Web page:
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On Thursday the Supreme Court of the United States (SCOTUS) revealed its decision in the case of South Dakota v. Wayfair, Inc. The high court closed a loophole in the law which has prevented states from collecting sales taxes from online venders. SCOTUS had created the problem back in 1992 when they ruled in Quill Corp. v. North Dakota that states could not collect sales taxes from a business unless the business had a substantial connection to that state. But, thanks to the high court’s ruling on Thursday, states now have the legal authority they need to pass legislation to begin collecting these monies.
I, as well as other legislators, such as Sen. Dan Watermeier of Syracuse and Sen. John McCollister of Omaha, saw this ruling coming. Therefore, they introduced LB44 and LB564 respectively, which would have required remote sellers to collect sales taxes, and I introduced LB601 which would have directed all revenues collected from these remote sellers to the Property Tax Cash Credit Fund. Unfortunately, none of these bills were passed into law.
Writing for the majority in the 5-4 ruling Supreme Court Justice Anthony M. Kennedy indicated that the 1992 Quill decision had cost states up to $33 billion annually in lost revenues. Furthermore, a recent report released by the United States Government Accountability Office noted that Nebraska could stand to generate anywhere between $69 million to $97 million dollars annually in state and local revenues through the collection of these online sales taxes. This is money which could have reduced your property taxes next year had the legislature taken appropriate action and passed either LB 44 or LB564, and my bill LB601.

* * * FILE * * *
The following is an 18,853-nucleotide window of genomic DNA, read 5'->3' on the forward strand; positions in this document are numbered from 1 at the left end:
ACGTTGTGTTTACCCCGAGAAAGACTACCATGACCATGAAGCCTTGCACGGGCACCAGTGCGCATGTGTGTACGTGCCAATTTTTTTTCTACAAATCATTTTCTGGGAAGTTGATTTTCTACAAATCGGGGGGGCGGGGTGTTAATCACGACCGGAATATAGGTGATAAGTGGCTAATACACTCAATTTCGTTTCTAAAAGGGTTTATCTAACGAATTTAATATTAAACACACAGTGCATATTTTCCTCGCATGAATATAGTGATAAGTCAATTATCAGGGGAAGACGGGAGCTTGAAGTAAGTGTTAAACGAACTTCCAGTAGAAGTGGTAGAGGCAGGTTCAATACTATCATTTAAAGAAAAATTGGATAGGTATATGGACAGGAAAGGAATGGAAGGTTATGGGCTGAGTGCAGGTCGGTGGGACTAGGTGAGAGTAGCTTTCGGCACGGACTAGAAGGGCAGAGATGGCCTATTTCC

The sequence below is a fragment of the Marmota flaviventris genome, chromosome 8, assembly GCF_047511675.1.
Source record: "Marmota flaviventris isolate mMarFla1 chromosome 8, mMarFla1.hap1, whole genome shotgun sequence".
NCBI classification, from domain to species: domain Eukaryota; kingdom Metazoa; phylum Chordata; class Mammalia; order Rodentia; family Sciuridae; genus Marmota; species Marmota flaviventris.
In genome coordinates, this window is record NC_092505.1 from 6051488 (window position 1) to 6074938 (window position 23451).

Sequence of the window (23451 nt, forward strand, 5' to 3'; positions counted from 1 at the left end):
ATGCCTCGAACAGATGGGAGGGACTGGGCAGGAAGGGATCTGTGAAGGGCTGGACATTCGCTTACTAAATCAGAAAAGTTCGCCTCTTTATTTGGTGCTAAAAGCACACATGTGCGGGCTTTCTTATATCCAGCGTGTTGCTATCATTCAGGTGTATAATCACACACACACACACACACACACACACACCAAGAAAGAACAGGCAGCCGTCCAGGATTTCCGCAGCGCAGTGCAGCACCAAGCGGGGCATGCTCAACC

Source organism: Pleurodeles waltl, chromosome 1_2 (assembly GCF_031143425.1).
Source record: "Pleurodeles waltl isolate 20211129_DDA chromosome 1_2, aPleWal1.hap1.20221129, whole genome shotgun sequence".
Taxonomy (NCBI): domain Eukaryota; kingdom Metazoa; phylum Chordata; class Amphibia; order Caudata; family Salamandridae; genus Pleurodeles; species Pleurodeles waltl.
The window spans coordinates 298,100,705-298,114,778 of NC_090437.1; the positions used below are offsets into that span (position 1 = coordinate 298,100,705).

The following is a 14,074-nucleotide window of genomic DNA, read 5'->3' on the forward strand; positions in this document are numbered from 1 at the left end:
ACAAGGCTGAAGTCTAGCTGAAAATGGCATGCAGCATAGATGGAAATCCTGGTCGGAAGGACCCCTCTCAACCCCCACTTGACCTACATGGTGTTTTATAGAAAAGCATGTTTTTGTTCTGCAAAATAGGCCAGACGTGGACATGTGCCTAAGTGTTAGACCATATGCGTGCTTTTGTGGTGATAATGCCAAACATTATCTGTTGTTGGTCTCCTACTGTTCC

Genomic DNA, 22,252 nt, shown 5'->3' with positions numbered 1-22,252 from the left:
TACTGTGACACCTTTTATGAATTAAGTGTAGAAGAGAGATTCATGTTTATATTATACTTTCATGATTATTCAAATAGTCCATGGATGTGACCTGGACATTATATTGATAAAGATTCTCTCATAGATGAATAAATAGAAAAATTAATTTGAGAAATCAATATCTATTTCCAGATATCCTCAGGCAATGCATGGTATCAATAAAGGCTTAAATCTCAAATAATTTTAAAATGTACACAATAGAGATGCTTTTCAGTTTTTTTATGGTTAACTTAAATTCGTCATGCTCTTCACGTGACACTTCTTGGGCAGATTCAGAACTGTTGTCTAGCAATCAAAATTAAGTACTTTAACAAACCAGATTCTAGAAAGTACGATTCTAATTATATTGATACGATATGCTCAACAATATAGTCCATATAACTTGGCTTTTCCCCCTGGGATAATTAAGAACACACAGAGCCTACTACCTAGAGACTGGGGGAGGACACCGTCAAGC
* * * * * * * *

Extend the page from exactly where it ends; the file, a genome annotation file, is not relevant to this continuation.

Unfortunately, lawmakers and lobbyists have already begun frothing at the mouth! Because the Legislature failed to pass LB601, lawmakers and lobbyists are already salivating over all of the creative ways they can think of to spend this extra revenue flowing into the state’s coffers, even though lawmakers still need to update our laws. Make no mistake about it, in the days ahead you will continue to hear Hank Bounds whining about state funding for the University of Nebraska, and Nebraska Appleseed will never stop crying for Medicaid expansion. But none of these fine institutions needs this money as much as you do, and that is why I introduced LB601.
I reside in Morrill County. Morrill County has a population of 5,042 people, according to the 2010 Census. From 2006 – 2016 we saw our countywide property taxes increase more than $1 million per year. That is a ten year increase of more than $2,000 per person or an increase of more than $8,000 for a family of four. These kinds of trends are not sustainable. Because of these increases in our property taxes, farmers have begun selling their farms and moving to other states. Agriculture is the engine which drives the economy of our state. Perhaps, that is why Governor Ricketts announced after the ruling that “Any increased revenue attributable to total enforcement of our sales tax laws must be steered towards property tax relief.” I wholeheartedly agree!